Friday, January 23, 2015

Why Use a Standards-Based Approach?

Doing Mr. Miyagi's Household Chores
Last week, I referenced the Sports Illustrated Sneakerphone. This week, I will be using another culturally iconic juggernaut from the 80's, The Karate Kid

In the original Karate Kid, Mr. Miyagi tells Daniel-san to sand the deck, paint the fence, and wax the car (wax on, wax off). After days of endless sweat and effort, Daniel-san has had enough. He stands up to Mr. Miyagi and says, "You're supposed to teach and I'm supposed to learn!"

Mr. Miyagi calmly replies, "You learn plenty."

After Daniel-san vehemently disagrees, Mr. Miyagi wisely asserts, "Ah! Not everything is as seems...!"

And you know the rest of the story. Daniel-san, having never performed a karate move in his whole life, is able to successfully block each and every punch and jab that Mr. Miyagi can throw his way. Pretty. Darn. Amazing!

Great story, Kurt. (Slow clap.) But where are you going with this?

It isn't until Daniel-san understands how these skills fit into the context of karate that he understands the purpose. Until that point, everything he had been doing lacked context, purpose, and meaning.

You see? You learn plenty!

Transparency is Key!
A standards-based approach relies on transparency. The students should always know which skill they are working on. They should understand how each learning activity is advancing their skill development. And they should know what mastery/proficiency looks like.

Sure, there would have been no cinematic intrigue if Mr. Miyagi would have said, "Painting the fence simulates a great blocking technique. Go ahead and spend a day painting my fence before you actually try to use that motion in a real-life situation." But look at the frustration this caused Daniel-san!

We may not see that frustration in our students. But we may see them focused more on trying to accumulate points than on trying to improve their skill. They are doing Mr. Miyagi's household chores, not practicing karate!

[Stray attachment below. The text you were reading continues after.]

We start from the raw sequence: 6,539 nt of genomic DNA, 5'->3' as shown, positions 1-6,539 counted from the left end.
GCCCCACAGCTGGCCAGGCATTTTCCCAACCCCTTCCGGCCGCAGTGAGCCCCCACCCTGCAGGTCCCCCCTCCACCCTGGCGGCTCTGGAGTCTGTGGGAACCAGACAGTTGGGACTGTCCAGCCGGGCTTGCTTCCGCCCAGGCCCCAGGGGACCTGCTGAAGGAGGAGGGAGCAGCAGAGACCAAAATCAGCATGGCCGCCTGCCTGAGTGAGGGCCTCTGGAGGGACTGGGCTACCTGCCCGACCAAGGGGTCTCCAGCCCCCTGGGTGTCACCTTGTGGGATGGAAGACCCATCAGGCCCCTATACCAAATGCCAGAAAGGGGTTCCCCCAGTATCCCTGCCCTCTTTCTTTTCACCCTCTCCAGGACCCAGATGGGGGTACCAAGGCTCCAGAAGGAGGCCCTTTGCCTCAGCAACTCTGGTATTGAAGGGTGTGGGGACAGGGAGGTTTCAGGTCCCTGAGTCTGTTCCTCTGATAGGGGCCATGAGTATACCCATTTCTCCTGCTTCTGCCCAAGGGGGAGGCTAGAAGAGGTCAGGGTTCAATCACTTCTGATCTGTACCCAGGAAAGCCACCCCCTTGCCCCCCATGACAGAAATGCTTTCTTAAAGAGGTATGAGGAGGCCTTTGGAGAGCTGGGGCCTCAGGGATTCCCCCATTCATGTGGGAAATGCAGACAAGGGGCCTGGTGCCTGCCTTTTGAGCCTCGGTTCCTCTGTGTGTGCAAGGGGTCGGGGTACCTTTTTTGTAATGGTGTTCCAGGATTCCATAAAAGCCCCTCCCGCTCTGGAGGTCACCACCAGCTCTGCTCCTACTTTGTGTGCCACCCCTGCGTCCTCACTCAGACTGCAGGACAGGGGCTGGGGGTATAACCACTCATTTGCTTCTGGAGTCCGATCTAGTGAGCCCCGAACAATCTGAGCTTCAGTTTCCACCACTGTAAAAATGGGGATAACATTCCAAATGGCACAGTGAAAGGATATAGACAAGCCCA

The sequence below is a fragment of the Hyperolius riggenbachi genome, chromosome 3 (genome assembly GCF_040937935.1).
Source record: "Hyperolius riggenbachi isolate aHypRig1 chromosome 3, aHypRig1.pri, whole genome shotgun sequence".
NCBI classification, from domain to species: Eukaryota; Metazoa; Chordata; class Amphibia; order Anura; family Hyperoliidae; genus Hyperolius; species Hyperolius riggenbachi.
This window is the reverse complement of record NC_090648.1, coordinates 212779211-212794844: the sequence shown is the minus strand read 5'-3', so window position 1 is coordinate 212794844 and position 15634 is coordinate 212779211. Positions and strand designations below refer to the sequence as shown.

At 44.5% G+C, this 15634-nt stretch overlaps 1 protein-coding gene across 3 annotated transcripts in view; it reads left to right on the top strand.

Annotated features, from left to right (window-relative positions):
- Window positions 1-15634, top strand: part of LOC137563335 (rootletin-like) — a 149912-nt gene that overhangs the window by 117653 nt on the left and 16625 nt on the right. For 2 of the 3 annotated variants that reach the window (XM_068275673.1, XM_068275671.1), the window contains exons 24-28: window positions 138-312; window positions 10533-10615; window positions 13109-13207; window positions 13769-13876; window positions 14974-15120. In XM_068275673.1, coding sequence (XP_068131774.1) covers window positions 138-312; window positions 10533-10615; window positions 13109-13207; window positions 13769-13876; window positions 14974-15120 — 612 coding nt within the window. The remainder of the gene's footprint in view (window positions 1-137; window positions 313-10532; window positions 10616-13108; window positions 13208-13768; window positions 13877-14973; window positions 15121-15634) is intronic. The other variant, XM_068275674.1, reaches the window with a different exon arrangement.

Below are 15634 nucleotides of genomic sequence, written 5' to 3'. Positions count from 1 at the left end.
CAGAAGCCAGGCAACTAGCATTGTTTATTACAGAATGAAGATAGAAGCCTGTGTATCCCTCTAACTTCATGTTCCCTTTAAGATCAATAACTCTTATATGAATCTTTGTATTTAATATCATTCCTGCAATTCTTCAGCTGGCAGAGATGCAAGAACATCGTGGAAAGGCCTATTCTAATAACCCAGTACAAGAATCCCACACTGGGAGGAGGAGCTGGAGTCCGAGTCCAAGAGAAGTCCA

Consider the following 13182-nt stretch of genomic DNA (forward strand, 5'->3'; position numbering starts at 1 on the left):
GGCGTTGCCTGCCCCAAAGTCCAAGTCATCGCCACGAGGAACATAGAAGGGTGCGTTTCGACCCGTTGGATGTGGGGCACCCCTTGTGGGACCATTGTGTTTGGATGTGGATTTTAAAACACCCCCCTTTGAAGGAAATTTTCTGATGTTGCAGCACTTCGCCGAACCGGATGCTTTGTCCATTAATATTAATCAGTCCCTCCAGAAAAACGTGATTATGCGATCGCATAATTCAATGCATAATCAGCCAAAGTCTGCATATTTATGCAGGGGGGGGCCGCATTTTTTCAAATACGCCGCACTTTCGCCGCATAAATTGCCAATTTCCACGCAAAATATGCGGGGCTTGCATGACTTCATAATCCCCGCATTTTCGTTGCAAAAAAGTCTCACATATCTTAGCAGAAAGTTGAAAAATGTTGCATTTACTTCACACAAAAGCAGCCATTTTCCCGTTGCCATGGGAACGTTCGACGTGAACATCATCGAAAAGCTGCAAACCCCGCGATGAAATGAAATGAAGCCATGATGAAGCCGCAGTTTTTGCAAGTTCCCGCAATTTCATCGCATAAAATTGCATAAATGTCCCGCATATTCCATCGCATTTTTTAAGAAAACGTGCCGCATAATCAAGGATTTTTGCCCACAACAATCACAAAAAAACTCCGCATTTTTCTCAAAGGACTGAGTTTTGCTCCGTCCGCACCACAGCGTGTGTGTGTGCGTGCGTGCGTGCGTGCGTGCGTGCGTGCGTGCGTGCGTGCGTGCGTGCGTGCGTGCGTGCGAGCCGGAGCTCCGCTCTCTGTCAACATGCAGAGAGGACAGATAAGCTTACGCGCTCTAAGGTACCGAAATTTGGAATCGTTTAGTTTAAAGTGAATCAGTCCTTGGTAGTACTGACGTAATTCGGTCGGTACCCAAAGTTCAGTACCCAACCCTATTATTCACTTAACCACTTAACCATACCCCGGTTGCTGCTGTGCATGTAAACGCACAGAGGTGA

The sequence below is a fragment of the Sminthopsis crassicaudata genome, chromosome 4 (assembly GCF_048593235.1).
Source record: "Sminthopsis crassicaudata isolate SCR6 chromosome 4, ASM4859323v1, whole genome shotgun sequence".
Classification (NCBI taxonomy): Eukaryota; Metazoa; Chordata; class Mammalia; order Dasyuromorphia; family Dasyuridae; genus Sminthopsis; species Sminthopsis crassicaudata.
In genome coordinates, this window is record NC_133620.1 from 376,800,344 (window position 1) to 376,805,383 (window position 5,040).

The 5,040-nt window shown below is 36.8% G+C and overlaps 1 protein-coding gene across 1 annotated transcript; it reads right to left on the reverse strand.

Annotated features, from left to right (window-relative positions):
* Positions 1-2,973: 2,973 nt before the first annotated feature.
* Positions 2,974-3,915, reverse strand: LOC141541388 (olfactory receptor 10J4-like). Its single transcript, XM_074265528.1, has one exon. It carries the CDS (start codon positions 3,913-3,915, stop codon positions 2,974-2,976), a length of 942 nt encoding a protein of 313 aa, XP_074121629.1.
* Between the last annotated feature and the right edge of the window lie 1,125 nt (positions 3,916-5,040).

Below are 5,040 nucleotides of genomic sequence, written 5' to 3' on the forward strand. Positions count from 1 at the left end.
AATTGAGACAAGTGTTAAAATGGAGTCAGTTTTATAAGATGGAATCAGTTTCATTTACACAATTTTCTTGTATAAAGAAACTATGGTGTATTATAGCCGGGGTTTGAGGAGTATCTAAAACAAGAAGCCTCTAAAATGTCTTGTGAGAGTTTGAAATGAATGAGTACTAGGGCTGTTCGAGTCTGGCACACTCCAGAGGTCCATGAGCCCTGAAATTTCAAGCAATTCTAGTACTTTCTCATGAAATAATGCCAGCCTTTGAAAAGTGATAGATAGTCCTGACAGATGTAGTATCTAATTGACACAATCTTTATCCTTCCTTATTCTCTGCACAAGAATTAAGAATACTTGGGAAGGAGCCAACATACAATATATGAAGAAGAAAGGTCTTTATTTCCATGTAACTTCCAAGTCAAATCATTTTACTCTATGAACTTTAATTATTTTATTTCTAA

How Do I Get Them to Practice Karate?

  • Tell your students which CLS(s) you are addressing in this lesson or on this assessment. Remember: Transparency!
  • Make sure they know why this skill/content is important.
  • Show them what mastery/proficiency looks like. They are more apt to achieve it.
  • Then, later on, let them tell you what it means to be proficient or to show mastery. (A great metacognitive activity!)
  • Give them feedback that informs them what they are doing well and what still needs work.
  • Provide avenues for the students to monitor their own learning progress. Bonus points for allowing them to have some flexibility with an assessment's time and format. 

Three hip-hip-hoorays to Natalie Soto for the Karate Kid analogy. She wanted to know how to assess individual skills that are part of the holistic process of language acquisition. Her "sand-the-deck" reference framed the discussion nicely for me! In short, we decided that you may want to solely assess how well your students do one thing (i.e., paint the fence) even though they are using a variety of skills at a given time.

A fist bump to Paul Radek for supplying me with the idea of transparency. He talks to his department about removing the secrecy of what they are doing in the classroom. He also tells me that Transparency is the name of an old, old wooden ship.

Yes, I can see the trouble with my analogy. Mr. Miyagi's teaching strategy relied on keeping Daniel-san in the dark. And it was genius! I just wouldn't try to make a living on its employ. It's not a reliable way to continually overpower the Cobra Kai Dojo.

No comments:

Post a Comment